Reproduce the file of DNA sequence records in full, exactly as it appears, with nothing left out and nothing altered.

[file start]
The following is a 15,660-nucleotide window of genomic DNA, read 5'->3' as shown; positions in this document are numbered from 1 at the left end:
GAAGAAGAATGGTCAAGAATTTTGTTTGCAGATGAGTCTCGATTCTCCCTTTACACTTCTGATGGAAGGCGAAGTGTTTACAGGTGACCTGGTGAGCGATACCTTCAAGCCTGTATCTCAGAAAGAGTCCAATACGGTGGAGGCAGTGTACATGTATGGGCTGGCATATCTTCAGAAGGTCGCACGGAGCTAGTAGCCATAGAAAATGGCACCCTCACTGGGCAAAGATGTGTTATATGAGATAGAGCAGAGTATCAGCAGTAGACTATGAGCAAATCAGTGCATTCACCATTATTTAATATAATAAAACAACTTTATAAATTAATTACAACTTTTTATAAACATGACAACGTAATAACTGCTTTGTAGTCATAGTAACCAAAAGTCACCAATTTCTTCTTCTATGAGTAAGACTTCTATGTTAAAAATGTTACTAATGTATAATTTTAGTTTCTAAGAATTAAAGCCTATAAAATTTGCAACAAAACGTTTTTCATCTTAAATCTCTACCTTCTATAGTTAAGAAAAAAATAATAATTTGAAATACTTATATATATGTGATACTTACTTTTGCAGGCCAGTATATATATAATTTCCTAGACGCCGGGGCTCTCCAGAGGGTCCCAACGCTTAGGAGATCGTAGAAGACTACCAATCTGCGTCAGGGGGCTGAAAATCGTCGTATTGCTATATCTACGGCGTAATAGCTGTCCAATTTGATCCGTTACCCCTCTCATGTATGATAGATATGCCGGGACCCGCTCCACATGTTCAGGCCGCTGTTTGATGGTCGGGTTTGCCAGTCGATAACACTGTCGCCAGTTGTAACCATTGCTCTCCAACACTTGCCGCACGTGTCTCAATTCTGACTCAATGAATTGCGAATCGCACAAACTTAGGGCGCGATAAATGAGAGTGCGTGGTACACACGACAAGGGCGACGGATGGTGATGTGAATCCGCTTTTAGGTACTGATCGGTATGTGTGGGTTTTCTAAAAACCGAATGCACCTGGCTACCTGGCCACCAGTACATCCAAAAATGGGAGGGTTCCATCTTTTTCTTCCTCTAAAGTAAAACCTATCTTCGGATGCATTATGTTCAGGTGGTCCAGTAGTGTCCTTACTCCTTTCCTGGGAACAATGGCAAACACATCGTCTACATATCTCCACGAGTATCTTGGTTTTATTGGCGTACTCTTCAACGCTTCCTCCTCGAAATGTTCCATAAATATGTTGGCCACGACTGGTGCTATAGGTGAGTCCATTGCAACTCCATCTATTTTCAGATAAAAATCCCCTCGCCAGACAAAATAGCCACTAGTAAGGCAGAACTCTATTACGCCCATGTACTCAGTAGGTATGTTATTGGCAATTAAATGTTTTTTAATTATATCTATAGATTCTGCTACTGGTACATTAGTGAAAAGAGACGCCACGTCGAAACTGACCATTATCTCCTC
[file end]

The following is a 15,660-nucleotide window of genomic DNA, read 5'->3' as shown; positions in this document are numbered from 1 at the left end:
GAAGAAGAATGGTCAAGAATTTTGTTTGCAGATGAGTCTCGATTCTCCCTTTACACTTCTGATGGAAGGCGAAGTGTTTACAGGTGACCTGGTGAGCGATACCTTCAAGCCTGTATCTCAGAAAGAGTCCAATACGGTGGAGGCAGTGTACATGTATGGGCTGGCATATCTTCAGAAGGTCGCACGGAGCTAGTAGCCATAGAAAATGGCACCCTCACTGGGCAAAGATGTGTTATATGAGATAGAGCAGAGTATCAGCAGTAGACTATGAGCAAATCAGTGCATTCACCATTATTTAATATAATAAAACAACTTTATAAATTAATTACAACTTTTTATAAACATGACAACGTAATAACTGCTTTGTAGTCATAGTAACCAAAAGTCACCAATTTCTTCTTCTATGAGTAAGACTTCTATGTTAAAAATGTTACTAATGTATAATTTTAGTTTCTAAGAATTAAAGCCTATAAAATTTGCAACAAAACGTTTTTCATCTTAAATCTCTACCTTCTATAGTTAAGAAAAAAATAATAATTTGAAATACTTATATATATGTGATACTTACTTTTGCAGGCCAGTATATATATAATTTCCTAGACGCCGGGGCTCTCCAGAGGGTCCCAACGCTTAGGAGATCGTAGAAGACTACCAATCTGCGTCAGGGGGCTGAAAATCGTCGTATTGCTATATCTACGGCGTAATAGCTGTCCAATTTGATCCGTTACCCCTCTCATGTATGATAGATATGCCGGGACCCGCTCCACATGTTCAGGCCGCTGTTTGATGGTCGGGTTTGCCAGTCGATAACACTGTCGCCAGTTGTAACCATTGCTCTCCAACACTTGCCGCACGTGTCTCAATTCTGACTCAATGAATTGCGAATCGCACAAACTTAGGGCGCGATAAATGAGAGTGCGTGGTACACACGACAAGGGCGACGGATGGTGATGTGAATCCGCTTTTAGGTACTGATCGGTATGTGTGGGTTTTCTAAAAACCGAATGCACCTGGCTACCTGGCCACCAGTACATCCAAAAATGGGAGGGTTCCATCTTTTTCTTCCTCTAAAGTAAAACCTATCTTCGGATGCATTATGTTCAGGTGGTCCAGTAGTGTCCTTACTCCTTTCCTGGGAACAATGGCAAACACATCGTCTACATATCTCCACGAGTATCTTGGTTTTATTGGCGTACTCTTCAACGCTTCCTCCTCGAAATGTTCCATAAATATGTTGGCCACGACTGGTGCTATAGGTGAGTCCATTGCAACTCCATCTATTTTCAGATAAAAATCCCCTCGCCAGACAAAATAGCCACTAGTAAGGCAGAACTCTATTACGCCCATGTACTCAGTAGGTATGTTATTGGCAATTAAATGTTTTTTAATTATATCTATAGATTCTGCTACTGGTACATTAGTGAAAAGAGACGCCACGTCGAAACTGACCATTATCTCCTC